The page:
When we look more closely at the concept of neutrality, we see that both the user and the engineer are implicated in algorithmic design choices. James Grimmelman, a lawyer, has made a compelling argument that, “Search is inherently subjective: it always involves guessing the diverse and unknown intentions of users.” Code that’s written as a service to users is written with an interaction already in mind. Evaluating the nuances of search algorithms and determining the impact they make on the integrity of one’s research involves acknowledging these kinds of imagined dialogues.

These are just some exploratory thoughts, as none of these questions about database design and search can be taken in isolation. Beyond Citation, then, is a starting point for going beyond digital literacy in multiple directions. We are gathering and presenting the kinds of knowledge that might allow scholars to distinguish between computational limitations, the limits of metadata and the ways it’s structured, and the agendas of a proprietary company. As the project evolves, we ourselves hope to deepen the kinds of skills and knowledge that allow us to present such information in the most meaningful and usable ways.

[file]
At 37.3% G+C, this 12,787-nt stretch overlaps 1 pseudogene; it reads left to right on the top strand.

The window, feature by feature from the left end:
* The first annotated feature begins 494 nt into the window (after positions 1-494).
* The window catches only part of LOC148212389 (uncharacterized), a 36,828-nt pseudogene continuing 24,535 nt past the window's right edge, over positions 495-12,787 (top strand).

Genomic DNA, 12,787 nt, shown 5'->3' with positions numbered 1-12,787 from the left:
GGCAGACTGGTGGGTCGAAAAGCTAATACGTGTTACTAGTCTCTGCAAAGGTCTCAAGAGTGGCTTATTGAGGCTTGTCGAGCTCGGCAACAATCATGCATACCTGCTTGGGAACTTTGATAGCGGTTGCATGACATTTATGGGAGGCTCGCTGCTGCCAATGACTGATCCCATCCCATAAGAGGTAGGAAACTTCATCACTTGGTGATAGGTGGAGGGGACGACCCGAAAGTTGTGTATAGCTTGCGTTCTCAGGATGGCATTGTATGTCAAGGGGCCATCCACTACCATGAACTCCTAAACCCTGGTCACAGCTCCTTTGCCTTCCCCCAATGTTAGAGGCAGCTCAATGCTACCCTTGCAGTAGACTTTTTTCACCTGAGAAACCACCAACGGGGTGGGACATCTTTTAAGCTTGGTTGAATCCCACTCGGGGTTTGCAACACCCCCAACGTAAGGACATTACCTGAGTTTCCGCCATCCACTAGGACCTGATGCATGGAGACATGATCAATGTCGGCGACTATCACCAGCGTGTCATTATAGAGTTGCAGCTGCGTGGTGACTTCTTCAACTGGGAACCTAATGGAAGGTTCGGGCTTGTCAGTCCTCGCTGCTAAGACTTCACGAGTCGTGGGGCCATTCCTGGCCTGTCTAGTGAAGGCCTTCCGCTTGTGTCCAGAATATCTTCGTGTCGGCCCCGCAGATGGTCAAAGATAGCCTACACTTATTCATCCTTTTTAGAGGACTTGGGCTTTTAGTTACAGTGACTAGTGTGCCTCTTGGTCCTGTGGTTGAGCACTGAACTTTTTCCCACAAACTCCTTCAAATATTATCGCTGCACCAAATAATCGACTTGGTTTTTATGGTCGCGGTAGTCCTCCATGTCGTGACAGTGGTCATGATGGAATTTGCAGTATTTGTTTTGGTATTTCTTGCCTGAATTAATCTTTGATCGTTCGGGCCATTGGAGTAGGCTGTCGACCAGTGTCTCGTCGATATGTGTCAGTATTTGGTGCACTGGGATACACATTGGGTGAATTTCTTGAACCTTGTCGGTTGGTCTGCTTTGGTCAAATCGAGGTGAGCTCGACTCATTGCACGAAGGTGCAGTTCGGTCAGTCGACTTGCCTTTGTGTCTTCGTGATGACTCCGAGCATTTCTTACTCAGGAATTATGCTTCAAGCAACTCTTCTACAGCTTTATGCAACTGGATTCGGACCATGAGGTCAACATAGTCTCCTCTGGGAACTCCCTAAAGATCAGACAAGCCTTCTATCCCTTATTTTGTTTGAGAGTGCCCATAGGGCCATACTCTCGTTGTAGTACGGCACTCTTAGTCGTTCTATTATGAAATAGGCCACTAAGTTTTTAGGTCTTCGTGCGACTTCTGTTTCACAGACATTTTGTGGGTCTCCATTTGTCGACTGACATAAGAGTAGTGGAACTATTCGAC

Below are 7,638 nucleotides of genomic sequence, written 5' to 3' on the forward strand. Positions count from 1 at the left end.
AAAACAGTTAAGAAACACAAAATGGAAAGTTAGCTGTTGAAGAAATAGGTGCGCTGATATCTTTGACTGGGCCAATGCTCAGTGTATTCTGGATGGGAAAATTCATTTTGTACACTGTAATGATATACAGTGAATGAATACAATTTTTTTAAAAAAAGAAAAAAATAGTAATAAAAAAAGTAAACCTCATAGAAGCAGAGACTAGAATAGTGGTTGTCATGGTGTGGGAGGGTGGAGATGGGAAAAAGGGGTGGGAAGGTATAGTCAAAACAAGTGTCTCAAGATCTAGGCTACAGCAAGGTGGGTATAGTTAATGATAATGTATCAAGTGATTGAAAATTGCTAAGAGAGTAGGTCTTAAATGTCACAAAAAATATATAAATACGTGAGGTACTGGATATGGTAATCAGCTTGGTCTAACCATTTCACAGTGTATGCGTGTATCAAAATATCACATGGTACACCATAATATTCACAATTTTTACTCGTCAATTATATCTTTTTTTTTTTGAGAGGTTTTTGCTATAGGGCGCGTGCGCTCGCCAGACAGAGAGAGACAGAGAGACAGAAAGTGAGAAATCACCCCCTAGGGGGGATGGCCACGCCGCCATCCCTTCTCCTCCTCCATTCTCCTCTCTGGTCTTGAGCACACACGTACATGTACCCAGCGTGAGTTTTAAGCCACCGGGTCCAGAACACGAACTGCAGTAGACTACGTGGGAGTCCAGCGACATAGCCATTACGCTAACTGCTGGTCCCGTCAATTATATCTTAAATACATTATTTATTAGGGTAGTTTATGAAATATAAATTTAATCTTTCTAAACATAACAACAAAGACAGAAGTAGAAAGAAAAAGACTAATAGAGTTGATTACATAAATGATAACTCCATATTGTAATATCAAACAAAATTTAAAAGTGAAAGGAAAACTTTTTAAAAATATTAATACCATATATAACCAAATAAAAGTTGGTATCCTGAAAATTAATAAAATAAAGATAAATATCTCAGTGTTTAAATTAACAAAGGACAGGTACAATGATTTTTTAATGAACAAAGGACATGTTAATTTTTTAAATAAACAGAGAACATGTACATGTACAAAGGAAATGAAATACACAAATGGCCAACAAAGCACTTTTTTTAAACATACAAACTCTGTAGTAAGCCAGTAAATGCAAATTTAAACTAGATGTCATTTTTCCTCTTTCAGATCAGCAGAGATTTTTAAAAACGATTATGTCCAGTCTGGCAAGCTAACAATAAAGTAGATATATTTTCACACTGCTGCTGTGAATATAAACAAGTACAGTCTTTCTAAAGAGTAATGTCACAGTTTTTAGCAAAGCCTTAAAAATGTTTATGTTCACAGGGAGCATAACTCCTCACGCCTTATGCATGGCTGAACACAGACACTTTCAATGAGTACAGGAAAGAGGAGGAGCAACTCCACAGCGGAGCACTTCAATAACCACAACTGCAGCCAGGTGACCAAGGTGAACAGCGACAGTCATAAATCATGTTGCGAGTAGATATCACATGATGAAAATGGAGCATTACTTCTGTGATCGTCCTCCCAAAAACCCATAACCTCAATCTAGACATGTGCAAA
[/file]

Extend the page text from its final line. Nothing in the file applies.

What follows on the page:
Thinking About Authority and Academic Databases

Beyond Citation hopes to encourage critical thinking by scholars about academic databases. But what do we mean by critical thinking? Media culture scholar Wendy Hui Kyong Chun has defined critique as “not attacking what you think is false, but thinking through the limitations and possibilities of what you think is true.”

One question that the Beyond Citation team is considering is the scholarly authority of a database. Yale University Library addresses the question of scholarly authority in a handout entitled the “Web vs. Library Databases,” a guide for undergraduates. The online PDF states that information on the web is “seldom regulated, which means the authority is often in doubt.” By contrast, “authority and trustworthiness are virtually guaranteed” to the user of library databases.